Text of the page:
Sole Managing Conservatorship

Though courts usually prefer awarding custody or conservatorship to both parents to ensure that a child is able to experience love, care and attention from both parents, the court will refrain from doing so if it finds out that one parent is actually unfit to care for his/her child or, if in the child’s best interest, sole conservatorship or sole custody will be a better choice.

Being judged as an “unfit” parent can be due to a variety of different reasons, including: a health condition that would render such parent incapable of providing the amount of care and attention the child needs; abusive parental behavior (physical and/or verbal abuse); alcohol and/or drug dependence; exposure of child to pornographic elements and/or illegal activities; abandonment of the child; and, use of excessive, unnecessary discipline.

In sole custody or sole managing conservatorship, only one parent is awarded all the rights, powers, privileges, and duties associated with caring for his/her child. For the other parent to have time with the child, he/she is given visitation rights. If one parent is truly unfit, though, then it would the legal duty of the other to inform the court about this matter so as not to compromise his/her child’s well-being. By being unfit, the court may also deny the unfit parent visitation rights or make sure that times of visit are overseen by a professional appointed by the court.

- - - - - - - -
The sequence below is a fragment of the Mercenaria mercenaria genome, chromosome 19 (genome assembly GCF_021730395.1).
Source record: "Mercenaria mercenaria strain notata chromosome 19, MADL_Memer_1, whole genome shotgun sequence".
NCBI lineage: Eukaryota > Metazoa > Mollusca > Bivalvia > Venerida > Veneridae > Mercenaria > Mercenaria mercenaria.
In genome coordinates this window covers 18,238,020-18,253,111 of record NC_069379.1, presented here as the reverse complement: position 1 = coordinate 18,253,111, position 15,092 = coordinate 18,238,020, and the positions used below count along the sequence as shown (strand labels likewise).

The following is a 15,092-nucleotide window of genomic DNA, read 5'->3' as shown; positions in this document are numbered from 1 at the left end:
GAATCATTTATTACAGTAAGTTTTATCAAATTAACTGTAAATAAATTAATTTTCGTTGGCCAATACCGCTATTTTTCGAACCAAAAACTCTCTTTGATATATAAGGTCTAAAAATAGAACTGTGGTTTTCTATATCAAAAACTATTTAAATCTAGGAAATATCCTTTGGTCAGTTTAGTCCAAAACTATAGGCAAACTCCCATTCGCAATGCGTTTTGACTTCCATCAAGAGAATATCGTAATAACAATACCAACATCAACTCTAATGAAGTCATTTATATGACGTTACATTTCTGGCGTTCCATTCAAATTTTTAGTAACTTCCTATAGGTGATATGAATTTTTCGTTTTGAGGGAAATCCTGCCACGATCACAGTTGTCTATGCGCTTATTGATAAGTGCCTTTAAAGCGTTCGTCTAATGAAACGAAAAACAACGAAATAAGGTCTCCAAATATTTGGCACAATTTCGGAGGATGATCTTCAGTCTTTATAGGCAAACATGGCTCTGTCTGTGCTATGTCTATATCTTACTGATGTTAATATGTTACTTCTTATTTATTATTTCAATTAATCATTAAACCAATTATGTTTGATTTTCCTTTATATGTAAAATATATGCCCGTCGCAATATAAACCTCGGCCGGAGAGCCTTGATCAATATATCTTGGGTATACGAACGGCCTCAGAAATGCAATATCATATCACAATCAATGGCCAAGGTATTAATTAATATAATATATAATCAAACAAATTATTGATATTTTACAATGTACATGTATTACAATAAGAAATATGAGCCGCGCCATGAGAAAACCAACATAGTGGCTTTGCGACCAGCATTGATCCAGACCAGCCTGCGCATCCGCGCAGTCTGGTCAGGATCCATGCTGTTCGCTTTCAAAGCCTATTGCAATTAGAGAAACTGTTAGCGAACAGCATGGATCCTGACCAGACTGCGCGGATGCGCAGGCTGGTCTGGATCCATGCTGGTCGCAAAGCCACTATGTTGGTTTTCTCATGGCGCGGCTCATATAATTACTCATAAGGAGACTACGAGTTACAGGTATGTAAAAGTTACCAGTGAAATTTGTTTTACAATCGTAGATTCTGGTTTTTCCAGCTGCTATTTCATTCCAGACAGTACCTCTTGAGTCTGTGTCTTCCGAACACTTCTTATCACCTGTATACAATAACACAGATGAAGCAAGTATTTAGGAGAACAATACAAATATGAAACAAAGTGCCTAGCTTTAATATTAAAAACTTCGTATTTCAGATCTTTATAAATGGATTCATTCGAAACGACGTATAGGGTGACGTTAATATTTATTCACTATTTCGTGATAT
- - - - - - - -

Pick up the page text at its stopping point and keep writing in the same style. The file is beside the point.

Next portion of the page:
Under Texas statutes, once a parent has been appointed as a conservator, he/she has, at all times, the right:

  • To receive information (from any other conservator of the child) concerning the child’s health, education, and welfare;
  • To confer with the other parent before making a decision concerning the child’s health, education, and welfare;
  • Of access to the child’s medical, dental, psychological, and educational records;
  • To consult with the child’s physician, dentist, or psychologist;
  • To consult with school officials concerning the child’s welfare and educational status, including school activities;
  • To attend the child’s school activities;
  • To be designated on the child’s records as a person to be notified in case of an emergency;
  • To consent to medical, dental, and surgical treatment during an emergency involving an immediate danger to the health and safety of the child; and
  • To manage the estate of the child.

Obviously, a parent will never want to lose his/her influence over his/her child and would do almost anything to spend time with the child. Though a parent may not be awarded custody, he/she should be awarded visitation rights. A highly-competent child custody lawyer may be able to help him/her achieve this, and may even be able to help him/her arrive at an amicable settlement with his/her former spouse for visitation rights that would be longer than if the court were the one to decide over this issue.

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